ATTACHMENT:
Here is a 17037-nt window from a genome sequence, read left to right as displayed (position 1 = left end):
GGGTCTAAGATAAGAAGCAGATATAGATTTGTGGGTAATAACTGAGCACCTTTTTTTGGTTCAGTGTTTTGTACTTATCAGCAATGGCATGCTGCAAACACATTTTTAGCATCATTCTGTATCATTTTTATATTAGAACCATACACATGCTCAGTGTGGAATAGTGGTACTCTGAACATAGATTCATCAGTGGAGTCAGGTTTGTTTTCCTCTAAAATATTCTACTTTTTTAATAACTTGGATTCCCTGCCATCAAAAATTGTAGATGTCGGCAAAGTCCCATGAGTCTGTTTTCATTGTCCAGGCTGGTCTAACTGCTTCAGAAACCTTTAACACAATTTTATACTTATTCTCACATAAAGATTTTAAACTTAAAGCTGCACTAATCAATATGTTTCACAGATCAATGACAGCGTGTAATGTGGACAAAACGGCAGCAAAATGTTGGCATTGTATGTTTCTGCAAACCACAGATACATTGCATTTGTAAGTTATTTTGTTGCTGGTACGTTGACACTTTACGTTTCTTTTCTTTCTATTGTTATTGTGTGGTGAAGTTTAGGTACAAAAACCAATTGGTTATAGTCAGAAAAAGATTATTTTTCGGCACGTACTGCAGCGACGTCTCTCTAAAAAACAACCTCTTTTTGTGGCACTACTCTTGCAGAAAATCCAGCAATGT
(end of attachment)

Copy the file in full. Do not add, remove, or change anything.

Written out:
Here is a 17037-nt window from a genome sequence, read left to right as displayed (position 1 = left end):
GGGTCTAAGATAAGAAGCAGATATAGATTTGTGGGTAATAACTGAGCACCTTTTTTTGGTTCAGTGTTTTGTACTTATCAGCAATGGCATGCTGCAAACACATTTTTAGCATCATTCTGTATCATTTTTATATTAGAACCATACACATGCTCAGTGTGGAATAGTGGTACTCTGAACATAGATTCATCAGTGGAGTCAGGTTTGTTTTCCTCTAAAATATTCTACTTTTTTAATAACTTGGATTCCCTGCCATCAAAAATTGTAGATGTCGGCAAAGTCCCATGAGTCTGTTTTCATTGTCCAGGCTGGTCTAACTGCTTCAGAAACCTTTAACACAATTTTATACTTATTCTCACATAAAGATTTTAAACTTAAAGCTGCACTAATCAATATGTTTCACAGATCAATGACAGCGTGTAATGTGGACAAAACGGCAGCAAAATGTTGGCATTGTATGTTTCTGCAAACCACAGATACATTGCATTTGTAAGTTATTTTGTTGCTGGTACGTTGACACTTTACGTTTCTTTTCTTTCTATTGTTATTGTGTGGTGAAGTTTAGGTACAAAAACCAATTGGTTATAGTCAGAAAAAGATTATTTTTCGGCACGTACTGCAGCGACGTCTCTCTAAAAAACAACCTCTTTTTGTGGCACTACTCTTGCAGAAAATCCAGCAATGT